Landlords are making deals
These days, landlords are clearly open to making deals. So if you're looking for a new apartment, don't be shy to negotiate. In Los Angeles, for example, many landlords are offering one month's free rent to prospective tenants. If landlords are offering deals, they're willing to cut them.
Zumper, in fact, urges new renters to try to broker a deal.
"In our opinion,” Zumper writes, “it’s 100% worth it to negotiate and get the best price possible for your rental. Since rent prices make up a large portion of our expenses, shaving off even a small percentage of your rent can save you thousands of dollars a year."
But before you negotiate, you must be informed. Search apartment listing websites (such as apartments.com) and look for deals that landlords are offering as well as rent prices in the neighborhood you want to live in.
"Negotiating rent with a landlord might seem like a hard battle to win," Realtor notes, "but it’s entirely doable if you can prove two things: 1) the rent being charged is higher than similar units elsewhere, and 2) you’re a model tenant who pays rent on time."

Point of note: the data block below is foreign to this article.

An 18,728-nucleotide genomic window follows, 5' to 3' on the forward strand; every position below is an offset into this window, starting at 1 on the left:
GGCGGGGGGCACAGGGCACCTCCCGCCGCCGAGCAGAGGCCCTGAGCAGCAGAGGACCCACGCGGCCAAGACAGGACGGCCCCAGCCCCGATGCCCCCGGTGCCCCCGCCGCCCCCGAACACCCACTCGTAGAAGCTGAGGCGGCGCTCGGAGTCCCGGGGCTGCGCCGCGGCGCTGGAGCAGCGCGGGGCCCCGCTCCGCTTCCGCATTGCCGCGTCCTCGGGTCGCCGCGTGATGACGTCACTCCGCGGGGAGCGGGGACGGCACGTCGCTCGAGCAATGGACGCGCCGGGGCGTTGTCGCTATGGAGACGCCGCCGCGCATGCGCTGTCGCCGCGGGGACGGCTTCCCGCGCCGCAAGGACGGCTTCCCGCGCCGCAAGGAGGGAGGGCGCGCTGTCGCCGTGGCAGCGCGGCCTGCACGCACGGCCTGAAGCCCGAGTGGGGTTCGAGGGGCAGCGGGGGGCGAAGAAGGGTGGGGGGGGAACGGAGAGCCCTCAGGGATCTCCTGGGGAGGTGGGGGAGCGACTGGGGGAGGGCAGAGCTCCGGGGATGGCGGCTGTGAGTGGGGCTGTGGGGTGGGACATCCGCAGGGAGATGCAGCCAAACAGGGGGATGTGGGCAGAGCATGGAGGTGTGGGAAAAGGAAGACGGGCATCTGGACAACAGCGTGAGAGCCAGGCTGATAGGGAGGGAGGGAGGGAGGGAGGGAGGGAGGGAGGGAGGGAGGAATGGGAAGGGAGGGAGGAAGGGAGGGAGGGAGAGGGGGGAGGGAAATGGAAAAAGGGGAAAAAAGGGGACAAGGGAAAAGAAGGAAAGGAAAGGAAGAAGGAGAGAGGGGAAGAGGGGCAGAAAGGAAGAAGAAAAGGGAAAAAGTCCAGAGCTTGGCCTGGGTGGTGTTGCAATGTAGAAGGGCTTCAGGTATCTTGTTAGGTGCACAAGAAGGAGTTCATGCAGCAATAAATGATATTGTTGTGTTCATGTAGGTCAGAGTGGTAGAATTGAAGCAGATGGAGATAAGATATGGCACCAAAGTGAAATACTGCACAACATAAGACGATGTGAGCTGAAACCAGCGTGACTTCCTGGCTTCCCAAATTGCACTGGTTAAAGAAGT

Trulia adds, "During your apartment search, you probably found a few places you would be open to renting. During your discussion about negotiating rent, make sure it’s clear—in a respectful way—that their rental is one of a few you’re considering. If the landlord believes they’re your only option, they won’t feel the need to lower the rate."
Knowing rent prices is crucial for negotiating.
If you can't lower the rent, then request other money-saving concessions. Such as free parking, free amenities of some kind, a longer lease with a lower rent, or a lower-priced security deposit.
But always go into a negotiation with documentation and hard facts.
You want to show your strengths as a renter and that you know the rent prices and special deals in the neighborhood.
It's also helpful to quickly submit a strong application with all the required information, including a reference from a previous landlord that shows you paid rent on time.
Be polite, but confident, and try to hold the negotiation in person. It's harder for a landlord to say no when someone is sitting across from him or her.
With renters becoming more savvy, landlords expect a negotiation, as the Los Angeles Times points out. Don't hesitate to try to strike a deal. Get informed, and then go for it.
Read Housing Is A Human Right's article "Are You a Renter in California? Here are New Trends You'll Want to Know."